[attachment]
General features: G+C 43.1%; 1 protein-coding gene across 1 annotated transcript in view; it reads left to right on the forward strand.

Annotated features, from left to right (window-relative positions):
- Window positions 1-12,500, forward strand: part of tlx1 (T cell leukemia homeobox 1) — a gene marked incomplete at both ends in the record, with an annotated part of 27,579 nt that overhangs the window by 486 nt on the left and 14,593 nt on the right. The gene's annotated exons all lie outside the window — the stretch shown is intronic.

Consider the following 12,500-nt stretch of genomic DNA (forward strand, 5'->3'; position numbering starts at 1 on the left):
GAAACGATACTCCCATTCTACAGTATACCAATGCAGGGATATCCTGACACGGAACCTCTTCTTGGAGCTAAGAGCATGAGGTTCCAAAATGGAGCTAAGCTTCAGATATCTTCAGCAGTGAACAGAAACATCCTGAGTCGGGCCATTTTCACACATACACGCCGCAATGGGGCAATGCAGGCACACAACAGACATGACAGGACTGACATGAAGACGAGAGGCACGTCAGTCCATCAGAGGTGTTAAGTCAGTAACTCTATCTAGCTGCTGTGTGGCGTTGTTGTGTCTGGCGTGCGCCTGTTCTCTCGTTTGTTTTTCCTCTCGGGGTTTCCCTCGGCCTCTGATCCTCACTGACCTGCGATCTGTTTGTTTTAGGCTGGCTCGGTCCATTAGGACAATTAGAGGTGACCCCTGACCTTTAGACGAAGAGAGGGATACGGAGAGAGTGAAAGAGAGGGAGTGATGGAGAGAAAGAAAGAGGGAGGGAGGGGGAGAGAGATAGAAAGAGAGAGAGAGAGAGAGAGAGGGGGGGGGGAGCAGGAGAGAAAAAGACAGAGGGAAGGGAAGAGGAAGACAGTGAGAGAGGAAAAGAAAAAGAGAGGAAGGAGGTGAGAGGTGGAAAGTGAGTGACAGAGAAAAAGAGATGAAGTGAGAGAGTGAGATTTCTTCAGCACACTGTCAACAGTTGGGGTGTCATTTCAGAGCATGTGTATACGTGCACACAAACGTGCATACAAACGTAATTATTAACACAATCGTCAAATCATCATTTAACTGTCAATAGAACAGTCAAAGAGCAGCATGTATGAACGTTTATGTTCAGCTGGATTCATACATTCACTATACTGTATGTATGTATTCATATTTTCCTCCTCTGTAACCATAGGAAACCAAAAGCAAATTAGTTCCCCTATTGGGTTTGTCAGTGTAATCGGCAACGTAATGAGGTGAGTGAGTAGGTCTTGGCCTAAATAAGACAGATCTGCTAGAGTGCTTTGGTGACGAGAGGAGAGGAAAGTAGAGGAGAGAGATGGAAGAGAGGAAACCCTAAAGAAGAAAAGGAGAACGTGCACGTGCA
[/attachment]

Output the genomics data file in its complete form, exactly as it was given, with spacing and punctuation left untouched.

General features: G+C 43.1%; 1 protein-coding gene across 1 annotated transcript in view; it reads left to right on the forward strand.

Annotated features, from left to right (window-relative positions):
- Window positions 1-12,500, forward strand: part of tlx1 (T cell leukemia homeobox 1) — a gene marked incomplete at both ends in the record, with an annotated part of 27,579 nt that overhangs the window by 486 nt on the left and 14,593 nt on the right. The gene's annotated exons all lie outside the window — the stretch shown is intronic.

Consider the following 12,500-nt stretch of genomic DNA (forward strand, 5'->3'; position numbering starts at 1 on the left):
GAAACGATACTCCCATTCTACAGTATACCAATGCAGGGATATCCTGACACGGAACCTCTTCTTGGAGCTAAGAGCATGAGGTTCCAAAATGGAGCTAAGCTTCAGATATCTTCAGCAGTGAACAGAAACATCCTGAGTCGGGCCATTTTCACACATACACGCCGCAATGGGGCAATGCAGGCACACAACAGACATGACAGGACTGACATGAAGACGAGAGGCACGTCAGTCCATCAGAGGTGTTAAGTCAGTAACTCTATCTAGCTGCTGTGTGGCGTTGTTGTGTCTGGCGTGCGCCTGTTCTCTCGTTTGTTTTTCCTCTCGGGGTTTCCCTCGGCCTCTGATCCTCACTGACCTGCGATCTGTTTGTTTTAGGCTGGCTCGGTCCATTAGGACAATTAGAGGTGACCCCTGACCTTTAGACGAAGAGAGGGATACGGAGAGAGTGAAAGAGAGGGAGTGATGGAGAGAAAGAAAGAGGGAGGGAGGGGGAGAGAGATAGAAAGAGAGAGAGAGAGAGAGAGAGGGGGGGGGGAGCAGGAGAGAAAAAGACAGAGGGAAGGGAAGAGGAAGACAGTGAGAGAGGAAAAGAAAAAGAGAGGAAGGAGGTGAGAGGTGGAAAGTGAGTGACAGAGAAAAAGAGATGAAGTGAGAGAGTGAGATTTCTTCAGCACACTGTCAACAGTTGGGGTGTCATTTCAGAGCATGTGTATACGTGCACACAAACGTGCATACAAACGTAATTATTAACACAATCGTCAAATCATCATTTAACTGTCAATAGAACAGTCAAAGAGCAGCATGTATGAACGTTTATGTTCAGCTGGATTCATACATTCACTATACTGTATGTATGTATTCATATTTTCCTCCTCTGTAACCATAGGAAACCAAAAGCAAATTAGTTCCCCTATTGGGTTTGTCAGTGTAATCGGCAACGTAATGAGGTGAGTGAGTAGGTCTTGGCCTAAATAAGACAGATCTGCTAGAGTGCTTTGGTGACGAGAGGAGAGGAAAGTAGAGGAGAGAGATGGAAGAGAGGAAACCCTAAAGAAGAAAAGGAGAACGTGCACGTGCA